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Do we have any recourse in a verbal agreement

TexasConstruction ContractMechanics Lien

My son had a verbal agreement with a contractor working for a cable company. His many attempts to get the manager to sign a written contract were met with resistance and this manager telling him that he wanted to bring him on as an employee, even though the original agreement was for him to be a subcontractor from his own landscaping business. Last week, while I was in the hospital, my son was picked up on a warrant charge and was unable to contact this contractor for the week he was in jail. Today when he was finally able to contact the contractor about his pay which should have been deposited on Friday last week and wasn't. Their verbal agreement was that they would pay him $60.50 per job, in addition the company would be responsible for paying his gas to and from the city the job was in which is 78 miles from our home. The first day of work they assigned him to training at $150/day which was not part of the agreement, then when he told the contractor he needed money for gas the contractor changed the agreement again and told him it would come out of his check for the week. Currently with all the deductions the contractor has taken and what we have recorded as my son's work this contractor owes him a total of $1,195.50, if we charge him mileage that would be $300 more. My question is how can we get this contractor to comply and pay what he owes him and if he refuses what is our recourse since this was a verbal contract and we are in Texas? We believe he has text messages between him and the contractor sending him to different locations to perform the job he verbally contracted him to do.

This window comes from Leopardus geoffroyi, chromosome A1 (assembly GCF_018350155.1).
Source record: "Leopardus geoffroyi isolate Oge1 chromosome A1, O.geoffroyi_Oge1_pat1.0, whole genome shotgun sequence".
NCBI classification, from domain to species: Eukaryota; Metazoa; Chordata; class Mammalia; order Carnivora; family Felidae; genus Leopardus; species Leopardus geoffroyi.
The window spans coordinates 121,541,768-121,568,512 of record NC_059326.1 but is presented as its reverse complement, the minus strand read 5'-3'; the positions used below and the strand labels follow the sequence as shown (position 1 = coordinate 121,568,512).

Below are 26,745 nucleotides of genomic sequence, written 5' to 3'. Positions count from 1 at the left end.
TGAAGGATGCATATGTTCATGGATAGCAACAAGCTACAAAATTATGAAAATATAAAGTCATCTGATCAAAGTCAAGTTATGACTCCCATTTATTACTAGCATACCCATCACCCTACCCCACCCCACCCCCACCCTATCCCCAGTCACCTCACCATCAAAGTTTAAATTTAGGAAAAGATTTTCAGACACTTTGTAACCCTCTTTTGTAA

2 replies

Oct 18, 2021

I am a newbie. I believe someone can help us with a lot of information about the investment or the contractor.

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Oct 20, 2021
Let's start with the fact that your son is probably an employee rather than an independent contractor. Not enough information is given as to the nature of the relationship. However, this needs to be considered. If in fact he is an employee rather than an independent contractor, he can contact the wage and hour agency for the Federal government or the State of Texas to see if they will pursue the case. You can also contact a law firm that specializes in wage and hour claims and let them assess the matter. If they find it a valid claim, they might pursue it on a contingency basis. If, on the other hand, your son really is an independent contractor, he can file his claim as a breach of contract claim in a small claims court.
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